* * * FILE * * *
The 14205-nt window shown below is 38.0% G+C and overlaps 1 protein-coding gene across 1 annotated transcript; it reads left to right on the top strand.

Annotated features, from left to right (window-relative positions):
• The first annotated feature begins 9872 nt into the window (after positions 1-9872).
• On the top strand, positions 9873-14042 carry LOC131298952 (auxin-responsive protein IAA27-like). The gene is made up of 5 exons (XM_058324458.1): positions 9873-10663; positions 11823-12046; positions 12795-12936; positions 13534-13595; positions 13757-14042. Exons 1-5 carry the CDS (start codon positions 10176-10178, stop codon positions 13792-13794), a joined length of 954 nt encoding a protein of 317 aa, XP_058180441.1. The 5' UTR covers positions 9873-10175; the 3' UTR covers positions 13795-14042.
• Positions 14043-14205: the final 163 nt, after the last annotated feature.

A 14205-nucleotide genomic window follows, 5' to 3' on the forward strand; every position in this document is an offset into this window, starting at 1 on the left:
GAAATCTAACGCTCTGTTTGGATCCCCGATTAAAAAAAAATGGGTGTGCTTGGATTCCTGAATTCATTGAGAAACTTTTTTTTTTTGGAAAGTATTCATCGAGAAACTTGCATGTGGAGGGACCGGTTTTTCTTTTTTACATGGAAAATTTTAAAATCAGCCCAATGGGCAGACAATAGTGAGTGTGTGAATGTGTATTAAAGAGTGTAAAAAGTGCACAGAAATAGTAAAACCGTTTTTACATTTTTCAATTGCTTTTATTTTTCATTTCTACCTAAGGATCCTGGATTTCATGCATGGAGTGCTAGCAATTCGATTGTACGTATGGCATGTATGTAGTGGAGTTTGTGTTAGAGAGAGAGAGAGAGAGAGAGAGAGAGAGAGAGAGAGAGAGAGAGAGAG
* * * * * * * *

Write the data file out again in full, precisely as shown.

The 14205-nt window shown below is 38.0% G+C and overlaps 1 protein-coding gene across 1 annotated transcript; it reads left to right on the top strand.

Annotated features, from left to right (window-relative positions):
• The first annotated feature begins 9872 nt into the window (after positions 1-9872).
• On the top strand, positions 9873-14042 carry LOC131298952 (auxin-responsive protein IAA27-like). The gene is made up of 5 exons (XM_058324458.1): positions 9873-10663; positions 11823-12046; positions 12795-12936; positions 13534-13595; positions 13757-14042. Exons 1-5 carry the CDS (start codon positions 10176-10178, stop codon positions 13792-13794), a joined length of 954 nt encoding a protein of 317 aa, XP_058180441.1. The 5' UTR covers positions 9873-10175; the 3' UTR covers positions 13795-14042.
• Positions 14043-14205: the final 163 nt, after the last annotated feature.

A 14205-nucleotide genomic window follows, 5' to 3' on the forward strand; every position in this document is an offset into this window, starting at 1 on the left:
GAAATCTAACGCTCTGTTTGGATCCCCGATTAAAAAAAAATGGGTGTGCTTGGATTCCTGAATTCATTGAGAAACTTTTTTTTTTTGGAAAGTATTCATCGAGAAACTTGCATGTGGAGGGACCGGTTTTTCTTTTTTACATGGAAAATTTTAAAATCAGCCCAATGGGCAGACAATAGTGAGTGTGTGAATGTGTATTAAAGAGTGTAAAAAGTGCACAGAAATAGTAAAACCGTTTTTACATTTTTCAATTGCTTTTATTTTTCATTTCTACCTAAGGATCCTGGATTTCATGCATGGAGTGCTAGCAATTCGATTGTACGTATGGCATGTATGTAGTGGAGTTTGTGTTAGAGAGAGAGAGAGAGAGAGAGAGAGAGAGAGAGAGAGAGAGAGAGAGAG